Top stories in health and medicine, August 16, 2013

From MedPage Today:

  1. Psoriasis Often Goes Untreated. As many as 30% of patients with severe psoriasis received no treatment, and many others received only topical therapy.
  2. Breastfeeding Baby May Delay Breast Cancer. Breastfeeding for a longer period of time might have helped protect women from breast cancer, although the effect didn’t appear to overcome the higher risk for women who smoked.
  3. Fluoroquinolones Linked to Hypo-, Hyperglycemia. Fluoroquinolone antibiotics are associated with an increased risk of blood glucose swings in diabetic patients.

Top blogs:

  1. Vulvodynia is not associated with oral contraceptives: new study. Unless other evidence arises, women and their providers should not be concerned that vulvodynia is associated with contraceptive pills.
  2. Gupta Gets Positive On Weed. Now before people get on my case about being a hardass or why not just let them have it or weed never kills anyone and on and on, let me remind you of the next debacle that will occur once you open these flood gates.
  3. How Social Media and Digital Health Technologies Will Redefine Death and Dying. It is my hope that social media and digital and mobile technologies serve to help us improve the quality of our dying and death as well as our lives.

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  • querywoman

    My dermatologist is a psoriasis specialist. He is an activist for his patients. I hope to do some of my own activism.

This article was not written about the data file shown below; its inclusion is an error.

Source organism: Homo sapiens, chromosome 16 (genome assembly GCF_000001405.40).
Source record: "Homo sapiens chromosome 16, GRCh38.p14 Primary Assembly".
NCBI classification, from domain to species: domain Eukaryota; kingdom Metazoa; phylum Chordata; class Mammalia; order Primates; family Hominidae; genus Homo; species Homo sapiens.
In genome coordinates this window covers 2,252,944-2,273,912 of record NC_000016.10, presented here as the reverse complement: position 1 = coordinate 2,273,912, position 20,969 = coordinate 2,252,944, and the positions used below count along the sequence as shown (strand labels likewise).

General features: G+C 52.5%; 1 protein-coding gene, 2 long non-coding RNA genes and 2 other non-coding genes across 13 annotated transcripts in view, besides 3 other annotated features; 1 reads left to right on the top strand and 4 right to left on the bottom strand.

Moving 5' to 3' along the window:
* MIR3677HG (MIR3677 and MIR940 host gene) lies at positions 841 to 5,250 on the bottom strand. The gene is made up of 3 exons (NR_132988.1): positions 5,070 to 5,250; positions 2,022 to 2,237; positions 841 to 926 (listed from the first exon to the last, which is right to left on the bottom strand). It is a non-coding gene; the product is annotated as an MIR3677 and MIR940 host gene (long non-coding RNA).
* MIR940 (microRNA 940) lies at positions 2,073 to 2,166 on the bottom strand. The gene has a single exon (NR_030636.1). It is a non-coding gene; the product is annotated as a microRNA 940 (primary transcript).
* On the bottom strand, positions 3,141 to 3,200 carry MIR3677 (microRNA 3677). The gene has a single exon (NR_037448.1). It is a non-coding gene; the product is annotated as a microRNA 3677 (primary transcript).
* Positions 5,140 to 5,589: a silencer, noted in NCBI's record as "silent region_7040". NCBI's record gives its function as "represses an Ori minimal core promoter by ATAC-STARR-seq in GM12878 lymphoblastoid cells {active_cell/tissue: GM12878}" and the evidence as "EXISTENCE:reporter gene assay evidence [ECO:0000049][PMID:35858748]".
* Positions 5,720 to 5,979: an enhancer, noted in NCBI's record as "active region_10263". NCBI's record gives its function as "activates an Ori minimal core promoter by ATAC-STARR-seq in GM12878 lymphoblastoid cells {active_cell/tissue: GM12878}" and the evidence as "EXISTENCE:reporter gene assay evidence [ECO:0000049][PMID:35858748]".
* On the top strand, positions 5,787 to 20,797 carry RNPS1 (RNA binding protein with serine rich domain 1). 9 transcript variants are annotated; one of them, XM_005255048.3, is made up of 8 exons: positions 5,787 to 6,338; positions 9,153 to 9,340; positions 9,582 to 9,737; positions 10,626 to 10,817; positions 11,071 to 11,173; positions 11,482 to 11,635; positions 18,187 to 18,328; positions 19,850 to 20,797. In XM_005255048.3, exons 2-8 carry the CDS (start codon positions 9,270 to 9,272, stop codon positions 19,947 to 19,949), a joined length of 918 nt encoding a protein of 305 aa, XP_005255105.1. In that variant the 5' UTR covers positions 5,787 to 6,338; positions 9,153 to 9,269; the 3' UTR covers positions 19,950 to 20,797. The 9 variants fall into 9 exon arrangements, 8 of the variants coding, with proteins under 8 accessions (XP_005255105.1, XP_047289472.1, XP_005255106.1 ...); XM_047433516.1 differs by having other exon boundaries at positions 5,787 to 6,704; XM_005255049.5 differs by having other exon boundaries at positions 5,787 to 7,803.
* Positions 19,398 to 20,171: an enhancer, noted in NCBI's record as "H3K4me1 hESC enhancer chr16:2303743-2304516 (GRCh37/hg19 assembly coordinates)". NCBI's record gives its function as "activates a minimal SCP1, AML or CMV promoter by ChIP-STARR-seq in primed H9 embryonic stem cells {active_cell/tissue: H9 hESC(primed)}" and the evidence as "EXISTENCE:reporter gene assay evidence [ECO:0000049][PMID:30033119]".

I have atopic eczema, but get some of the same treatments as psoriasis patients. I have a lifetime story of medical ridicule and neglect. Neglect is the standard.
    It is not true that all skin disease is caused by “picking at it,” and that skin conditions will heal if a patients starts picking.
    I get an occasional cortisone shot. I know for a fact that my doctor is VERY CHINCHY with the cortisone shots.
    I told an internist once that he gives me an occasional cortisone shot.
    She kneejerked that, “He shouldn’t be doing that.”
    I was thinking, “Yeah, right, I’m not supposed to be getting anything. You had them put the worthless Bactobran on my lesions in the hospital when I had cellulitis.”
    I explained more. She admits to not knowing much about skin. She learns good, and is a good doctor. Sometimes she has blamed me for my skin problems. I cut her slack on the skin problem because she’s no different than most other doctors.
    Last year when I had pneumonia, she called in a pulmonologist. In my followups with him, which have mostly been about using asthma inhalers, he has stated that if I got worse, I could come in for a cortisone shot.
    I told him what she said about the derm and the cortisone shots. He did a little followup on when I saw him a week after getting my only IM cortisone shot from derm. He looked at the worse lesions and took my BP.
    Asthmatics are supposed to often have atopic eczema. I can tell this pulmonologist doesn’t know diddly squat about skin.
    I cut him some slack too.
    The last time I went to the derm, I saw psoriasis for the first time and knew what it was. A woman in a wheelchair had nasty skin lesions, kind of hairy and like warts, all over. She said she gets chemo for hers.
    We each looked intently at the other’s lesions. Mine isn’t always as visible in critical places as her. Luckily, my face isn’t devastated. I normally cover most of his body, something very common in his patients.

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